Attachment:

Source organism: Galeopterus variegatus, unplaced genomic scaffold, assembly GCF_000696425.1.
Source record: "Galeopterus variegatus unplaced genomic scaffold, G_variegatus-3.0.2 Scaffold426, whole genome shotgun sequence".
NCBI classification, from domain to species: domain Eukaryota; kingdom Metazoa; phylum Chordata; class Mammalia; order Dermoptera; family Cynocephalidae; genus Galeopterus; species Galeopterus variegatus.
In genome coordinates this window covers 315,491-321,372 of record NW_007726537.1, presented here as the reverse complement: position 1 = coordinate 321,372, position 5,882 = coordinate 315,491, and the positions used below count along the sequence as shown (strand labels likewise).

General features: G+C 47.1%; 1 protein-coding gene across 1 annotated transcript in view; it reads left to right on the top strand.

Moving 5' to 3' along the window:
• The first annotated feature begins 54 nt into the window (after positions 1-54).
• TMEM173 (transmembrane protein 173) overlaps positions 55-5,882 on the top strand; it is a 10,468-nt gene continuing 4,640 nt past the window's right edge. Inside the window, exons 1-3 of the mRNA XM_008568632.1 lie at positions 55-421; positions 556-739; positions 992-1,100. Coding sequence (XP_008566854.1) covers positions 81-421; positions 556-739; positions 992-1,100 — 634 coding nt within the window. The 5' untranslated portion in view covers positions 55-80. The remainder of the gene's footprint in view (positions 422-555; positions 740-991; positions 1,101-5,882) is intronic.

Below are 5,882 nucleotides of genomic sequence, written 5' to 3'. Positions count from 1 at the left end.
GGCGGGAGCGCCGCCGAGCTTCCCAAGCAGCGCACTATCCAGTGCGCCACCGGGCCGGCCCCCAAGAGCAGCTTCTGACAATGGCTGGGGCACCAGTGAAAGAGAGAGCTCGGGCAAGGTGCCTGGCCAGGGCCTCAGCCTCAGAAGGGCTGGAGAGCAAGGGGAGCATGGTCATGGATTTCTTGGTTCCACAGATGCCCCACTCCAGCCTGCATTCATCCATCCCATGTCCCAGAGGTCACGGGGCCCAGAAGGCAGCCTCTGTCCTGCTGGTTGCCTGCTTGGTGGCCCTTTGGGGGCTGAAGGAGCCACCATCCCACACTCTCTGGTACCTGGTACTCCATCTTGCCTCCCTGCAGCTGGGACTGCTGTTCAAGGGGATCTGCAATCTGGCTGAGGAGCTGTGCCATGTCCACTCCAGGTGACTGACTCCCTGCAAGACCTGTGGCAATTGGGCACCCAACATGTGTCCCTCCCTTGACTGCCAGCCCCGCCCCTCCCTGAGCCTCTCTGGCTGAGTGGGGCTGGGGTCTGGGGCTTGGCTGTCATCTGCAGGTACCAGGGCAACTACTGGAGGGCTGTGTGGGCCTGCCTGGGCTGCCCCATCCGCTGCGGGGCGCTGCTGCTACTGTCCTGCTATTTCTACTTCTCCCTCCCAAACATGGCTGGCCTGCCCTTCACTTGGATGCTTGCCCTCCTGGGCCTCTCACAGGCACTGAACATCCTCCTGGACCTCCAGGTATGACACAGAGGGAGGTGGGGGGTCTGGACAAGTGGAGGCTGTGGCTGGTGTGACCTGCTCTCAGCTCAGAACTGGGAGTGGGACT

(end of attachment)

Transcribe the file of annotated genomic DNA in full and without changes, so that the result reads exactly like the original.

Source organism: Galeopterus variegatus, unplaced genomic scaffold, assembly GCF_000696425.1.
Source record: "Galeopterus variegatus unplaced genomic scaffold, G_variegatus-3.0.2 Scaffold426, whole genome shotgun sequence".
NCBI classification, from domain to species: domain Eukaryota; kingdom Metazoa; phylum Chordata; class Mammalia; order Dermoptera; family Cynocephalidae; genus Galeopterus; species Galeopterus variegatus.
In genome coordinates this window covers 315,491-321,372 of record NW_007726537.1, presented here as the reverse complement: position 1 = coordinate 321,372, position 5,882 = coordinate 315,491, and the positions used below count along the sequence as shown (strand labels likewise).

General features: G+C 47.1%; 1 protein-coding gene across 1 annotated transcript in view; it reads left to right on the top strand.

Moving 5' to 3' along the window:
• The first annotated feature begins 54 nt into the window (after positions 1-54).
• TMEM173 (transmembrane protein 173) overlaps positions 55-5,882 on the top strand; it is a 10,468-nt gene continuing 4,640 nt past the window's right edge. Inside the window, exons 1-3 of the mRNA XM_008568632.1 lie at positions 55-421; positions 556-739; positions 992-1,100. Coding sequence (XP_008566854.1) covers positions 81-421; positions 556-739; positions 992-1,100 — 634 coding nt within the window. The 5' untranslated portion in view covers positions 55-80. The remainder of the gene's footprint in view (positions 422-555; positions 740-991; positions 1,101-5,882) is intronic.

Below are 5,882 nucleotides of genomic sequence, written 5' to 3'. Positions count from 1 at the left end.
GGCGGGAGCGCCGCCGAGCTTCCCAAGCAGCGCACTATCCAGTGCGCCACCGGGCCGGCCCCCAAGAGCAGCTTCTGACAATGGCTGGGGCACCAGTGAAAGAGAGAGCTCGGGCAAGGTGCCTGGCCAGGGCCTCAGCCTCAGAAGGGCTGGAGAGCAAGGGGAGCATGGTCATGGATTTCTTGGTTCCACAGATGCCCCACTCCAGCCTGCATTCATCCATCCCATGTCCCAGAGGTCACGGGGCCCAGAAGGCAGCCTCTGTCCTGCTGGTTGCCTGCTTGGTGGCCCTTTGGGGGCTGAAGGAGCCACCATCCCACACTCTCTGGTACCTGGTACTCCATCTTGCCTCCCTGCAGCTGGGACTGCTGTTCAAGGGGATCTGCAATCTGGCTGAGGAGCTGTGCCATGTCCACTCCAGGTGACTGACTCCCTGCAAGACCTGTGGCAATTGGGCACCCAACATGTGTCCCTCCCTTGACTGCCAGCCCCGCCCCTCCCTGAGCCTCTCTGGCTGAGTGGGGCTGGGGTCTGGGGCTTGGCTGTCATCTGCAGGTACCAGGGCAACTACTGGAGGGCTGTGTGGGCCTGCCTGGGCTGCCCCATCCGCTGCGGGGCGCTGCTGCTACTGTCCTGCTATTTCTACTTCTCCCTCCCAAACATGGCTGGCCTGCCCTTCACTTGGATGCTTGCCCTCCTGGGCCTCTCACAGGCACTGAACATCCTCCTGGACCTCCAGGTATGACACAGAGGGAGGTGGGGGGTCTGGACAAGTGGAGGCTGTGGCTGGTGTGACCTGCTCTCAGCTCAGAACTGGGAGTGGGACT